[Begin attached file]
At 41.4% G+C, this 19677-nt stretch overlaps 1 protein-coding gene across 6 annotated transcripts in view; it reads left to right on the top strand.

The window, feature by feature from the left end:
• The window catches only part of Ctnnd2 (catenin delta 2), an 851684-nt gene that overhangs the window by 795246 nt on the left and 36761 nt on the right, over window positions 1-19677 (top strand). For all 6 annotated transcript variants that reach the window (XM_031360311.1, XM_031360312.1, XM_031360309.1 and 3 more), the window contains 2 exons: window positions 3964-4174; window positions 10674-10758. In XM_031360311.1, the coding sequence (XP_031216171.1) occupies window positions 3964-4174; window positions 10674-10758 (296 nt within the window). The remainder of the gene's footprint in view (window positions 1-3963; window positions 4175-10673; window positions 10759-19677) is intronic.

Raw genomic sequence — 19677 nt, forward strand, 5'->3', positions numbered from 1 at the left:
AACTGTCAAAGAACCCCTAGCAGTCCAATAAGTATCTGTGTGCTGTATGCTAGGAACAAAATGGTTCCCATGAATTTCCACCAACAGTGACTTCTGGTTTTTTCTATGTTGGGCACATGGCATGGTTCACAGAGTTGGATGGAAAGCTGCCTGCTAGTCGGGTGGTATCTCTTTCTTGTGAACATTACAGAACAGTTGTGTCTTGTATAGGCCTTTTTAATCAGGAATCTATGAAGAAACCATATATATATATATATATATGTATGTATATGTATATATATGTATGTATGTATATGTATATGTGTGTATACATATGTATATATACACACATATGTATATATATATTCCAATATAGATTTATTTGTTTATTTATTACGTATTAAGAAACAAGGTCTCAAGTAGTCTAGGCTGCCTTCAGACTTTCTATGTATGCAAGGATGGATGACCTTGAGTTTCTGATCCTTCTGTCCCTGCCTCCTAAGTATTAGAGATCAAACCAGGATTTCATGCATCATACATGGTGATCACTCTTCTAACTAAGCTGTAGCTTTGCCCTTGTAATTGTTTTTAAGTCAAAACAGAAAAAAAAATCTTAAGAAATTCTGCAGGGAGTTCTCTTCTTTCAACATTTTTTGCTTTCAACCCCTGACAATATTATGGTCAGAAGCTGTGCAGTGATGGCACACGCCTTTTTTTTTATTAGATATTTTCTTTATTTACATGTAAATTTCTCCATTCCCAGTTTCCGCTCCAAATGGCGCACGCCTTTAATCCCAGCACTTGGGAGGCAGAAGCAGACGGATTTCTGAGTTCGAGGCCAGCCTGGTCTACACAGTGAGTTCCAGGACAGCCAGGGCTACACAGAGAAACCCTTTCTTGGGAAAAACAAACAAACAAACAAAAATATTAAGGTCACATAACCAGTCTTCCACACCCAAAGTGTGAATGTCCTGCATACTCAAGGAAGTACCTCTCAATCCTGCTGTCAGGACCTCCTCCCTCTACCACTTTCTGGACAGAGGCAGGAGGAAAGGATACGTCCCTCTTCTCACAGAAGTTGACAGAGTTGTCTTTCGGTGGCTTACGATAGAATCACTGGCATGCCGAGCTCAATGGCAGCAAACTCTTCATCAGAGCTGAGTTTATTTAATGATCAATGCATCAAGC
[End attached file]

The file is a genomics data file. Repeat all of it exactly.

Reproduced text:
At 41.4% G+C, this 19677-nt stretch overlaps 1 protein-coding gene across 6 annotated transcripts in view; it reads left to right on the top strand.

The window, feature by feature from the left end:
• The window catches only part of Ctnnd2 (catenin delta 2), an 851684-nt gene that overhangs the window by 795246 nt on the left and 36761 nt on the right, over window positions 1-19677 (top strand). For all 6 annotated transcript variants that reach the window (XM_031360311.1, XM_031360312.1, XM_031360309.1 and 3 more), the window contains 2 exons: window positions 3964-4174; window positions 10674-10758. In XM_031360311.1, the coding sequence (XP_031216171.1) occupies window positions 3964-4174; window positions 10674-10758 (296 nt within the window). The remainder of the gene's footprint in view (window positions 1-3963; window positions 4175-10673; window positions 10759-19677) is intronic.

Raw genomic sequence — 19677 nt, forward strand, 5'->3', positions numbered from 1 at the left:
AACTGTCAAAGAACCCCTAGCAGTCCAATAAGTATCTGTGTGCTGTATGCTAGGAACAAAATGGTTCCCATGAATTTCCACCAACAGTGACTTCTGGTTTTTTCTATGTTGGGCACATGGCATGGTTCACAGAGTTGGATGGAAAGCTGCCTGCTAGTCGGGTGGTATCTCTTTCTTGTGAACATTACAGAACAGTTGTGTCTTGTATAGGCCTTTTTAATCAGGAATCTATGAAGAAACCATATATATATATATATATATGTATGTATATGTATATATATGTATGTATGTATATGTATATGTGTGTATACATATGTATATATACACACATATGTATATATATATTCCAATATAGATTTATTTGTTTATTTATTACGTATTAAGAAACAAGGTCTCAAGTAGTCTAGGCTGCCTTCAGACTTTCTATGTATGCAAGGATGGATGACCTTGAGTTTCTGATCCTTCTGTCCCTGCCTCCTAAGTATTAGAGATCAAACCAGGATTTCATGCATCATACATGGTGATCACTCTTCTAACTAAGCTGTAGCTTTGCCCTTGTAATTGTTTTTAAGTCAAAACAGAAAAAAAAATCTTAAGAAATTCTGCAGGGAGTTCTCTTCTTTCAACATTTTTTGCTTTCAACCCCTGACAATATTATGGTCAGAAGCTGTGCAGTGATGGCACACGCCTTTTTTTTTATTAGATATTTTCTTTATTTACATGTAAATTTCTCCATTCCCAGTTTCCGCTCCAAATGGCGCACGCCTTTAATCCCAGCACTTGGGAGGCAGAAGCAGACGGATTTCTGAGTTCGAGGCCAGCCTGGTCTACACAGTGAGTTCCAGGACAGCCAGGGCTACACAGAGAAACCCTTTCTTGGGAAAAACAAACAAACAAACAAAAATATTAAGGTCACATAACCAGTCTTCCACACCCAAAGTGTGAATGTCCTGCATACTCAAGGAAGTACCTCTCAATCCTGCTGTCAGGACCTCCTCCCTCTACCACTTTCTGGACAGAGGCAGGAGGAAAGGATACGTCCCTCTTCTCACAGAAGTTGACAGAGTTGTCTTTCGGTGGCTTACGATAGAATCACTGGCATGCCGAGCTCAATGGCAGCAAACTCTTCATCAGAGCTGAGTTTATTTAATGATCAATGCATCAAGC